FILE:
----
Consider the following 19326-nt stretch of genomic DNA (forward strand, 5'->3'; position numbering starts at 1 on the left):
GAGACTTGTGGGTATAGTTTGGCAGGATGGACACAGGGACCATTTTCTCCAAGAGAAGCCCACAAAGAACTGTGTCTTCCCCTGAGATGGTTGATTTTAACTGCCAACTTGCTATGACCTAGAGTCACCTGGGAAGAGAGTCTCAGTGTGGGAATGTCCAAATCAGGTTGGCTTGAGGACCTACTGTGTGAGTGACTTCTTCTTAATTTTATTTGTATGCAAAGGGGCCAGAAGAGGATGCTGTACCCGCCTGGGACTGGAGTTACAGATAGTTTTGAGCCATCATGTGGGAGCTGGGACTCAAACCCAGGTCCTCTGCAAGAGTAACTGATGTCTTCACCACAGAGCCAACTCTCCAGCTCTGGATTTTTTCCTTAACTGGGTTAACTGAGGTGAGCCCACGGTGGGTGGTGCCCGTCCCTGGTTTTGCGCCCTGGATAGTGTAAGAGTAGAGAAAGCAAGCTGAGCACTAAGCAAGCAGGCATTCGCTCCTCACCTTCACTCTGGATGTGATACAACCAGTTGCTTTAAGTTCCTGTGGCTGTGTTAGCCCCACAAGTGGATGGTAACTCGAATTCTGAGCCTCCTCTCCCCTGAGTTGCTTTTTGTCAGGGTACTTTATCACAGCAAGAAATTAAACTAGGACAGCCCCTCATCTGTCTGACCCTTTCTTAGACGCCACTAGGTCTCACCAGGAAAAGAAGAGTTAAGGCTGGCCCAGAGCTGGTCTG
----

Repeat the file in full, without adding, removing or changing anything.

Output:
Consider the following 19326-nt stretch of genomic DNA (forward strand, 5'->3'; position numbering starts at 1 on the left):
GAGACTTGTGGGTATAGTTTGGCAGGATGGACACAGGGACCATTTTCTCCAAGAGAAGCCCACAAAGAACTGTGTCTTCCCCTGAGATGGTTGATTTTAACTGCCAACTTGCTATGACCTAGAGTCACCTGGGAAGAGAGTCTCAGTGTGGGAATGTCCAAATCAGGTTGGCTTGAGGACCTACTGTGTGAGTGACTTCTTCTTAATTTTATTTGTATGCAAAGGGGCCAGAAGAGGATGCTGTACCCGCCTGGGACTGGAGTTACAGATAGTTTTGAGCCATCATGTGGGAGCTGGGACTCAAACCCAGGTCCTCTGCAAGAGTAACTGATGTCTTCACCACAGAGCCAACTCTCCAGCTCTGGATTTTTTCCTTAACTGGGTTAACTGAGGTGAGCCCACGGTGGGTGGTGCCCGTCCCTGGTTTTGCGCCCTGGATAGTGTAAGAGTAGAGAAAGCAAGCTGAGCACTAAGCAAGCAGGCATTCGCTCCTCACCTTCACTCTGGATGTGATACAACCAGTTGCTTTAAGTTCCTGTGGCTGTGTTAGCCCCACAAGTGGATGGTAACTCGAATTCTGAGCCTCCTCTCCCCTGAGTTGCTTTTTGTCAGGGTACTTTATCACAGCAAGAAATTAAACTAGGACAGCCCCTCATCTGTCTGACCCTTTCTTAGACGCCACTAGGTCTCACCAGGAAAAGAAGAGTTAAGGCTGGCCCAGAGCTGGTCTG